Contrary to popular belief not all expatriates are filthy rich (as you probably know) but most of us will have quite a decent salary which means you may have some money to invest and there are plenty people who are willing to ‘help’ you with this.
If you have been here a while you will probably start getting calls from undetermined companies (saying they are) calling from Manila or Jakarta or Shanghai and offering you incredible investment opportunities, sometimes very direct, sometimes very indirect.
Whether you want to listen to these or not is entirely up to you but be adviced not all of these 'companies' are legitimate, some quotes from a newspaper article are added below for reference. If you have money to invest and want to do it here our advice is to pick the asset management / investment company yourself and not vice-versa, or be a DIY-er in this area. There are a number of big and small players active on the Singapore market. As a start to help you choose you can find some more information here on:
Offshore Portfolio Bonds
If you want to do it yourself most banks offer possibilities to ‘invest’ in foreign currency, mutual funds and/or Singapore exchange. Through some you will also be able to place orders on other regional bourses or even European and American.
Managing finances for your pension and/or your kids’ studies are long-term investments and unless you expect to be here for many years to come we assume you’ve already got something going, if not the many insurers and investment companies will be glad to help you. As with many things Singapore has strict regulations in this area too set by the Monetary Authority of Singapore.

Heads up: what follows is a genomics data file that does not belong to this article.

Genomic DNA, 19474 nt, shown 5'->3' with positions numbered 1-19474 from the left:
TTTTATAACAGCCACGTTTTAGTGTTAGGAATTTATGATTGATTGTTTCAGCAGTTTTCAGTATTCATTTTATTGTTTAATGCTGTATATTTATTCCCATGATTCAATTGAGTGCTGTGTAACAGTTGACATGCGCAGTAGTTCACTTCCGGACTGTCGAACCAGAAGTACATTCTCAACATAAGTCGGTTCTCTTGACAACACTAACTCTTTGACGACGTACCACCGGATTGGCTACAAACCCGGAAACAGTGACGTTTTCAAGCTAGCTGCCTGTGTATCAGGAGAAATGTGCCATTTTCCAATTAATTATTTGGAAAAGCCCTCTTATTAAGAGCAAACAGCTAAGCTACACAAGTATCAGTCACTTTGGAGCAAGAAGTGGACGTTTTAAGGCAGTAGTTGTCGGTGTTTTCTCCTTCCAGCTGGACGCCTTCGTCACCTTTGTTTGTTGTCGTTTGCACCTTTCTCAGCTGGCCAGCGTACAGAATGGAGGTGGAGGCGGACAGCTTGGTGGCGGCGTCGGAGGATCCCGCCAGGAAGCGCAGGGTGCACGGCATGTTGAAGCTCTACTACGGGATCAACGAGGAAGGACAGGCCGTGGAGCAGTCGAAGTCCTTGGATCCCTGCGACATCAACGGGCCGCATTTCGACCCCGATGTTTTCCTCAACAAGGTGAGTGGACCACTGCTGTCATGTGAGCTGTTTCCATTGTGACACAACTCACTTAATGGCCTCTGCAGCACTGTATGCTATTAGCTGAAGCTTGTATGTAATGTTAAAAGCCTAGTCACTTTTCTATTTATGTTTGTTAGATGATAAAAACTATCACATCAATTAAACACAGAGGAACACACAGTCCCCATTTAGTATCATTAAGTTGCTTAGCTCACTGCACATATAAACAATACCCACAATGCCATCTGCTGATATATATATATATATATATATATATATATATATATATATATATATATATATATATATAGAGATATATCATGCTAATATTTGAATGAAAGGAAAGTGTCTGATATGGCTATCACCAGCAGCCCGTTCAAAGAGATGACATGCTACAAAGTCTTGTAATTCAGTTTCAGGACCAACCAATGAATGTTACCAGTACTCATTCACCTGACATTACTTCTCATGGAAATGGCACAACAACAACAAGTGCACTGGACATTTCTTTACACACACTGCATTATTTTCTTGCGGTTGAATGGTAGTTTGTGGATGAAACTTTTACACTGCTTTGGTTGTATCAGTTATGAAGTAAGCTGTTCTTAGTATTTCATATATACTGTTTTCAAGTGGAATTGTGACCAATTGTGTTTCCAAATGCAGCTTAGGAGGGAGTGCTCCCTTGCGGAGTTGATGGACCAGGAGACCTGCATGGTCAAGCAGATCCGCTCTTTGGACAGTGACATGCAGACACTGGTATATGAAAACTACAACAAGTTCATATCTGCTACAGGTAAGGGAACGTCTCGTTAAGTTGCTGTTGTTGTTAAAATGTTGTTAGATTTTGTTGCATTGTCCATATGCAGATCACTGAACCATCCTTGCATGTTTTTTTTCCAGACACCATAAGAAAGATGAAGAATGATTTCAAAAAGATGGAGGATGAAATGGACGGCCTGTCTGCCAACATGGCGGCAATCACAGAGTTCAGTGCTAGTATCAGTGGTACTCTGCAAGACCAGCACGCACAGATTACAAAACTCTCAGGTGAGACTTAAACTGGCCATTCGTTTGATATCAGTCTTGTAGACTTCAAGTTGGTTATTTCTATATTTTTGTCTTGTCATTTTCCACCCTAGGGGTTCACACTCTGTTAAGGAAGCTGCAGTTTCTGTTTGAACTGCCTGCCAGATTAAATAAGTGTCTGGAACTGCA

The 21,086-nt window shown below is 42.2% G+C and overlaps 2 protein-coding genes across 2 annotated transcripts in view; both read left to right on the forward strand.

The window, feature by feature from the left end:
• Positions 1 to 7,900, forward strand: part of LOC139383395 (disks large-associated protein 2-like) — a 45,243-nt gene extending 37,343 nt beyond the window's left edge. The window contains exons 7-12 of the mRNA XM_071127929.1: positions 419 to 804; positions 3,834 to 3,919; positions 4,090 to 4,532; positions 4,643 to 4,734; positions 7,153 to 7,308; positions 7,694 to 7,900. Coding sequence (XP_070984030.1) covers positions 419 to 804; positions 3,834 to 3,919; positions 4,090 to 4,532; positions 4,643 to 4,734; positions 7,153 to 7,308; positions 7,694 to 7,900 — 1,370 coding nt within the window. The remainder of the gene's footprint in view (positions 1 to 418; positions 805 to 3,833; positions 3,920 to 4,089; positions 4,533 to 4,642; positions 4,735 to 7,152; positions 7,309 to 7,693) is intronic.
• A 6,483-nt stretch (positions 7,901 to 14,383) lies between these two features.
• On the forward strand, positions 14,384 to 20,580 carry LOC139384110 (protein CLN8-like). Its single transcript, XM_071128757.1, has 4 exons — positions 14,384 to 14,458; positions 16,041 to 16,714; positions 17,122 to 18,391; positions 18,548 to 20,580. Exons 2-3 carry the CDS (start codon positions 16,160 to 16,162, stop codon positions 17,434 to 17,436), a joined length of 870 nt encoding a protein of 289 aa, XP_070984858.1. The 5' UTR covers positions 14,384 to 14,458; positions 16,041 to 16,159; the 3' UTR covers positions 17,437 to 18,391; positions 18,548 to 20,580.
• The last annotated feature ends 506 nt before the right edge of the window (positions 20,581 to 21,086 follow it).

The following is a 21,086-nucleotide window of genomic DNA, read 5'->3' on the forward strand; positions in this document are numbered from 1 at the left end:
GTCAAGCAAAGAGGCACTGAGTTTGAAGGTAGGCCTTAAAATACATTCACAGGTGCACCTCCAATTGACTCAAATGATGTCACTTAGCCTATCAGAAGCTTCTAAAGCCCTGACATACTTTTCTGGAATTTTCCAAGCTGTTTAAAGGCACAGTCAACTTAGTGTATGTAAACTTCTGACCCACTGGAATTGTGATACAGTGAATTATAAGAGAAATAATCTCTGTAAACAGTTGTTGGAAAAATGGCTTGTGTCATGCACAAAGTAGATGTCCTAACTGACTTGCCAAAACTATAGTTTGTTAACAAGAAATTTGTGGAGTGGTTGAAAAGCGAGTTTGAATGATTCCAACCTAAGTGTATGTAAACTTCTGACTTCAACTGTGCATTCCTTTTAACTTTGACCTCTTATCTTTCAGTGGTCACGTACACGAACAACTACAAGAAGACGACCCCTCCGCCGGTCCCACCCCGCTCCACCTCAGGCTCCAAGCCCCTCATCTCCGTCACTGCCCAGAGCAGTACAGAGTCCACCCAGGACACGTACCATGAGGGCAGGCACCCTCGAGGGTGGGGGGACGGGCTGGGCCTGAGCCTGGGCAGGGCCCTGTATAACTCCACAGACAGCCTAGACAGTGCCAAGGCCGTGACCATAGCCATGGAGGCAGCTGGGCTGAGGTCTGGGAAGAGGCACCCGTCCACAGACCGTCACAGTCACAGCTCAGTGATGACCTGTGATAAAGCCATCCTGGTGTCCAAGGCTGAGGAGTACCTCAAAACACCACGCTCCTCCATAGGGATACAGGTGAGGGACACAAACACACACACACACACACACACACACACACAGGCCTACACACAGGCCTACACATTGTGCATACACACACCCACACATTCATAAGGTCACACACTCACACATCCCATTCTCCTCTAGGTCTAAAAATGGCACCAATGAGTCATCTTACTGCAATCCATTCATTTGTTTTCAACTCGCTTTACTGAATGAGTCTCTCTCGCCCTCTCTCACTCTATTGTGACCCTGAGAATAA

From “The Business Times, March 18, 2004
"Cold-call scams are so named because the perpetrators make unsolicited calls to their victims. Also commonly referred to as boiler-room operations, they usually involve a con artist who is based in another country phoning potential investors and inviting them to buy securities purportedly listed on Nasdaq or other over-the-counter markets in the US. If the individual expresses interest, more hard-sell tactics will be used and he would then be asked to remit money to a bank account in either his home country or another country. The money is then quickly transferred away by the perpetrator. Later on, when the investor wants to sell his shares, the cold caller is often uncontactable."
"Figures from the Commercial Affairs Department yesterday showed that the white collar crime busters received nearly 50 complaints about boiler-room operations from both foreigners and Singaporeans who have lost a total of US$1.5 million to such fraudulent investment scams. Of that amount, about US$700,000 was lost by 13 Singaporeans and the remainder, by 36 foreigners."
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